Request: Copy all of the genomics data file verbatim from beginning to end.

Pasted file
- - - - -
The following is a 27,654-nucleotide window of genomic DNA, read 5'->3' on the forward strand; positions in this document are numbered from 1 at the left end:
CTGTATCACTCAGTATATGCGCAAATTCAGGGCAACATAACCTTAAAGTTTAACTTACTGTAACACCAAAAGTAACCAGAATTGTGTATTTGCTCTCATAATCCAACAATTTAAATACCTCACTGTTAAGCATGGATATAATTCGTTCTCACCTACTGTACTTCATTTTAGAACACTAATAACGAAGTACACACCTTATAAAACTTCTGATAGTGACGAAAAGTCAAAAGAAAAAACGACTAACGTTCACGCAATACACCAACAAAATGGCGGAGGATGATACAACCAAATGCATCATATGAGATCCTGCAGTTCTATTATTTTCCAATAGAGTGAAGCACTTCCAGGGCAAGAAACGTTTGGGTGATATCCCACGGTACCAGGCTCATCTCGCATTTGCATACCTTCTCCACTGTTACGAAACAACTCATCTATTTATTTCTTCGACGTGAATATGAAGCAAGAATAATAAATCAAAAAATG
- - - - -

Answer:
The following is a 27,654-nucleotide window of genomic DNA, read 5'->3' on the forward strand; positions in this document are numbered from 1 at the left end:
CTGTATCACTCAGTATATGCGCAAATTCAGGGCAACATAACCTTAAAGTTTAACTTACTGTAACACCAAAAGTAACCAGAATTGTGTATTTGCTCTCATAATCCAACAATTTAAATACCTCACTGTTAAGCATGGATATAATTCGTTCTCACCTACTGTACTTCATTTTAGAACACTAATAACGAAGTACACACCTTATAAAACTTCTGATAGTGACGAAAAGTCAAAAGAAAAAACGACTAACGTTCACGCAATACACCAACAAAATGGCGGAGGATGATACAACCAAATGCATCATATGAGATCCTGCAGTTCTATTATTTTCCAATAGAGTGAAGCACTTCCAGGGCAAGAAACGTTTGGGTGATATCCCACGGTACCAGGCTCATCTCGCATTTGCATACCTTCTCCACTGTTACGAAACAACTCATCTATTTATTTCTTCGACGTGAATATGAAGCAAGAATAATAAATCAAAAAATG